IT'S A BEAUTIFUL WORLD, 47min., Canada
Directed by Victor Kushmaniuk
Join Global Heroes and adventurer Jeff Fuchs on a thrilling expedition deep into the heart of Colombia's lush and vibrant Amazon rainforest.
Get to know the documentary host Jeff Fuchs:
1. What motivated you to make this film?
A great desire to peer into places and lives that revolve around the idea of restoration - in whatever form it takes. Restoration through meals, through intention, and through simple communing...and to perhaps remind that it is often in the smallest of deeds that our spheres of life can progress.
2. From the idea to the finished product, how long did it take for you to make this film?
It needs to be said here that there were two diligent (and by the end, obliterated) editors who had the mountain's worth of time splicing, cutting, watching, screaming, and watching some more. Our cinematographer and editor Sergio and our producer Amir were doing the late-night-early-morning, maniacal hours on this. From conceiving the idea to actually having something workable took about 6 months, though it didn't actually air until a couple of months after that.
3. How would you describe your film in two words!?
4. What was the biggest obstacle you faced in completing this film?
Apart from getting permission to film in a region where there had recently been an assassination (to do with mining and lumber issues along the Amazon) the major obstacle was to absolutely maintain our own philosophy of 'simply documenting' without disturbing the people's stories and their day-to-day lives. We as a team were very clear with ourselves (and our subjects) that we wanted to be entirely non-intrusive. We were there to gently take in what we could without disturbing the flow of life and the flow of the realities of living along the Amazon - in a time where so much outside change is imposed.
5. What were your initial reactions when watching the audience talking about your film in the feedback video?
There was delight in feeling that the intentions of our piece were understood and that the fragments of the world that we explored revealed something real - nothing was construed. There was also a feeling that the pacing and emphasis on the small stories were seen for what they were - and that everything was dictated by that grand river, the Amazonas.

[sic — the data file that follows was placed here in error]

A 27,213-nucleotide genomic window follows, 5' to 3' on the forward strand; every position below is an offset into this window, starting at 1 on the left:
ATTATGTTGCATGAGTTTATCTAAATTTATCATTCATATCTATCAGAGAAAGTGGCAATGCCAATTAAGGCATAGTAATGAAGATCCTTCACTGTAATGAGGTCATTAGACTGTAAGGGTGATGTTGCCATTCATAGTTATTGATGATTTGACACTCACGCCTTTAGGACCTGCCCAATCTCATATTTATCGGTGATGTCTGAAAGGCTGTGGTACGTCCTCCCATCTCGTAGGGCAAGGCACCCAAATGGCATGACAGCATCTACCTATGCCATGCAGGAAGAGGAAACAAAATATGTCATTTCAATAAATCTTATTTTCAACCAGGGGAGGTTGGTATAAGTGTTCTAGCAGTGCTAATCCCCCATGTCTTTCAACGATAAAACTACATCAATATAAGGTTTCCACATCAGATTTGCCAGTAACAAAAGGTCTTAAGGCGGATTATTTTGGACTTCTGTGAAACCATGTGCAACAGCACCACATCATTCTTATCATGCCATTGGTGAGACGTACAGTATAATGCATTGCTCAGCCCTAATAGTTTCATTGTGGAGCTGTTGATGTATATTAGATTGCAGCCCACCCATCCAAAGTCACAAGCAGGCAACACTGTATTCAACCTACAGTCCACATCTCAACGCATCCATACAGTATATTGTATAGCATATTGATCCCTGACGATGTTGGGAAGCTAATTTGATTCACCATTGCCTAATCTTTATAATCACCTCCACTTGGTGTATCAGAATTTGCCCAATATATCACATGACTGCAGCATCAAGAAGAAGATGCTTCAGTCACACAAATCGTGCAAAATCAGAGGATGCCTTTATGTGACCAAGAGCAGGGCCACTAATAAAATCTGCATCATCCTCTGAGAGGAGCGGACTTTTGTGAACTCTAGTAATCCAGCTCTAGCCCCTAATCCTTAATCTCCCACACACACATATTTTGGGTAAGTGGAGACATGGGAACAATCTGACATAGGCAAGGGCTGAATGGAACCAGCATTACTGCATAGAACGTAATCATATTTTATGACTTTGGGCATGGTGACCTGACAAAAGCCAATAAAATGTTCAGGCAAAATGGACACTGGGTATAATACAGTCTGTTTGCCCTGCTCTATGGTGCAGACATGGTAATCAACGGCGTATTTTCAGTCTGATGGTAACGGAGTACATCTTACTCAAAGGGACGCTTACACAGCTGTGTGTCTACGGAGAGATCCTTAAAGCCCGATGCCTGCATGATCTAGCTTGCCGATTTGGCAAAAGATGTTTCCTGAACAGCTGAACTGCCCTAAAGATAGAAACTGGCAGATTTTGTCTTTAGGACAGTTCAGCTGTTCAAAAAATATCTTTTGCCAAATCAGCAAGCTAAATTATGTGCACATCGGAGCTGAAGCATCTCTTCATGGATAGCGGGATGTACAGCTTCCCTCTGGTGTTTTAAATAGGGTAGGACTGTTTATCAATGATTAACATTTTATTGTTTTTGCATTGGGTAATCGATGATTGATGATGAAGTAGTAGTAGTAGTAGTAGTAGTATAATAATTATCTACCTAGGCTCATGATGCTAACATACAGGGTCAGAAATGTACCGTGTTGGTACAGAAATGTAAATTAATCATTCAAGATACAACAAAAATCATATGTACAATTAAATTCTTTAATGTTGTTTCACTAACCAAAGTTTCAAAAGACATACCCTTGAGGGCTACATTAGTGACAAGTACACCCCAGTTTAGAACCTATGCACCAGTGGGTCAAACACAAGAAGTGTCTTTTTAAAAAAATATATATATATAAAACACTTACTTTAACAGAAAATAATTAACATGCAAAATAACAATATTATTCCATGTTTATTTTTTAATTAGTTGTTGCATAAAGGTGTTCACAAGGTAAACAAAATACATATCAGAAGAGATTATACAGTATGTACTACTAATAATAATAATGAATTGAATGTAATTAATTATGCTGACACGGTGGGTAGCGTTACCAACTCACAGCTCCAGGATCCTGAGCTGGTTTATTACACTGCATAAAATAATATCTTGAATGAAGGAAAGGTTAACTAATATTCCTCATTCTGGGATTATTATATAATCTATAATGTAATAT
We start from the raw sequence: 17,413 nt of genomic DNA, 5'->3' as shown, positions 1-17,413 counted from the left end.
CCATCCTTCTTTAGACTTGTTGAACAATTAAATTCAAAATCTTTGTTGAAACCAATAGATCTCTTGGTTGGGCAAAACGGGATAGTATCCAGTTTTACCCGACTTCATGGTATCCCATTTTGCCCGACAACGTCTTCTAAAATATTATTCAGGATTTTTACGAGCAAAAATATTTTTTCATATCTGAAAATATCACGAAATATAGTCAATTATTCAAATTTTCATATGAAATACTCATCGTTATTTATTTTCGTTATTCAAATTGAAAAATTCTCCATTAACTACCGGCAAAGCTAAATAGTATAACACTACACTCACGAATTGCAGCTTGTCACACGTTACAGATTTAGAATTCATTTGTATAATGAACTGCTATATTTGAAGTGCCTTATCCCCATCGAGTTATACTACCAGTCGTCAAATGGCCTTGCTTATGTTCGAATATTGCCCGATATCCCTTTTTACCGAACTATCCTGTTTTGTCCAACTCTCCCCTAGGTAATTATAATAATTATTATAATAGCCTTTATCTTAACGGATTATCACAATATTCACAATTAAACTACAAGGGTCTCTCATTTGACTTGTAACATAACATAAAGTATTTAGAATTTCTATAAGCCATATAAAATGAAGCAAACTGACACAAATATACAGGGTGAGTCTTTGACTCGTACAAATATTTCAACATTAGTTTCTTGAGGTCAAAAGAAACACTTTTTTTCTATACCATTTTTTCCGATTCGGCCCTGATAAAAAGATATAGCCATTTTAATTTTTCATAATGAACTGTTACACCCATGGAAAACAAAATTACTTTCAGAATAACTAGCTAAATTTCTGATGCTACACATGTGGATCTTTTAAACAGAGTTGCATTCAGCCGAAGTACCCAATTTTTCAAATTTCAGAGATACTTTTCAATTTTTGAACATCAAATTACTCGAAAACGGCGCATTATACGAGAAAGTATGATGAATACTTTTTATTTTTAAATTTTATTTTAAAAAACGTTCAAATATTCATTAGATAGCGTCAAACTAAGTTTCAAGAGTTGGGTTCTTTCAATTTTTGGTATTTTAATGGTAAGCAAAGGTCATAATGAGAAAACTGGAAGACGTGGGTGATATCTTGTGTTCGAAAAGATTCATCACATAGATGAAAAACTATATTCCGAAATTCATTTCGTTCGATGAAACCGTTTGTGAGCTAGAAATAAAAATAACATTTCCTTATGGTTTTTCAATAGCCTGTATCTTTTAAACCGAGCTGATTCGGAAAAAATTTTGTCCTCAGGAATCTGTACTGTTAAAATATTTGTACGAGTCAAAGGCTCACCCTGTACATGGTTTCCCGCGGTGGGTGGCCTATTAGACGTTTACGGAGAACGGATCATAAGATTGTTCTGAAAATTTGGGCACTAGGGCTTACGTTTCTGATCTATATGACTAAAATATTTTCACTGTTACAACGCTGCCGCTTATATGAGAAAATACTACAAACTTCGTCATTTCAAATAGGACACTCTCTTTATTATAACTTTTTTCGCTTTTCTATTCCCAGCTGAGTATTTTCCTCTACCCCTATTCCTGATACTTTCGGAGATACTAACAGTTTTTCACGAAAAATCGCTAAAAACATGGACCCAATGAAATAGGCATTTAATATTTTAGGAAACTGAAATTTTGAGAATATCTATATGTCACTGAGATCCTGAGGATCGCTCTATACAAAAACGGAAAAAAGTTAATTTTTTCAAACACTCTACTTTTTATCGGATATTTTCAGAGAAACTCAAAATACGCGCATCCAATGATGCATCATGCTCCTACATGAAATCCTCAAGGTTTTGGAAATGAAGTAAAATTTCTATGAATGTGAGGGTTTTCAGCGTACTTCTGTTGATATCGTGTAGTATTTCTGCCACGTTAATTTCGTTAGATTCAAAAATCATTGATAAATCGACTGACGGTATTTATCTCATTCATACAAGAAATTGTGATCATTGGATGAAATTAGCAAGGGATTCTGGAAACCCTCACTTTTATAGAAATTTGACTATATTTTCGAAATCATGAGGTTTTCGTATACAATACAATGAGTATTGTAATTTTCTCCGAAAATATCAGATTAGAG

6. When did you realize that you wanted to make films?
First time was years ago in the Himalayas while on a 52-day trek portion of the Tea Horse Road. I had consumed a bucket load of butter tea, was slightly delirious with exhaustion and thought that, 'some moments in life (anyone's life) need the full sensory expression and visceral impact to give context'...and film (when well done) does offer up a way to fix a time and space like few other mediums.
7. What film have you seen the most in your life?
A toss up between "The Grand Budapest" by Wes Anderson or "Princess Mononoke" by Hayao Miyazaki
8. What other elements of the festival experience can we and other festivals implement to satisfy you and help you further your filmmaking career?
Anything that can keep a festival interactive and accessible to as many people as possible. Interviews, sit ins, Q&A's, and maybe background reveals that make the film making process more intimate, I think always help add more context to a project. I do believe strongly in the idea that access and interactivity are the keys.
9. You submitted to the festival via FilmFreeway. How has your experiences been working on the festival platform site?
Simple and straightforward
10. What is your favorite meal?
If I'm to answer this for the present tense and 'right now' it would be 'Bableves' - a Hungarian 5 course meal built around bean soup. It is what my grandmother used to prepare and it has to do as much with the context of the meal as it does the actual meal.
11. What is next for you? A new film?
An return to the Himalayas for an expedition along an old trade route and more filming for our 'It's a Beautiful World' series.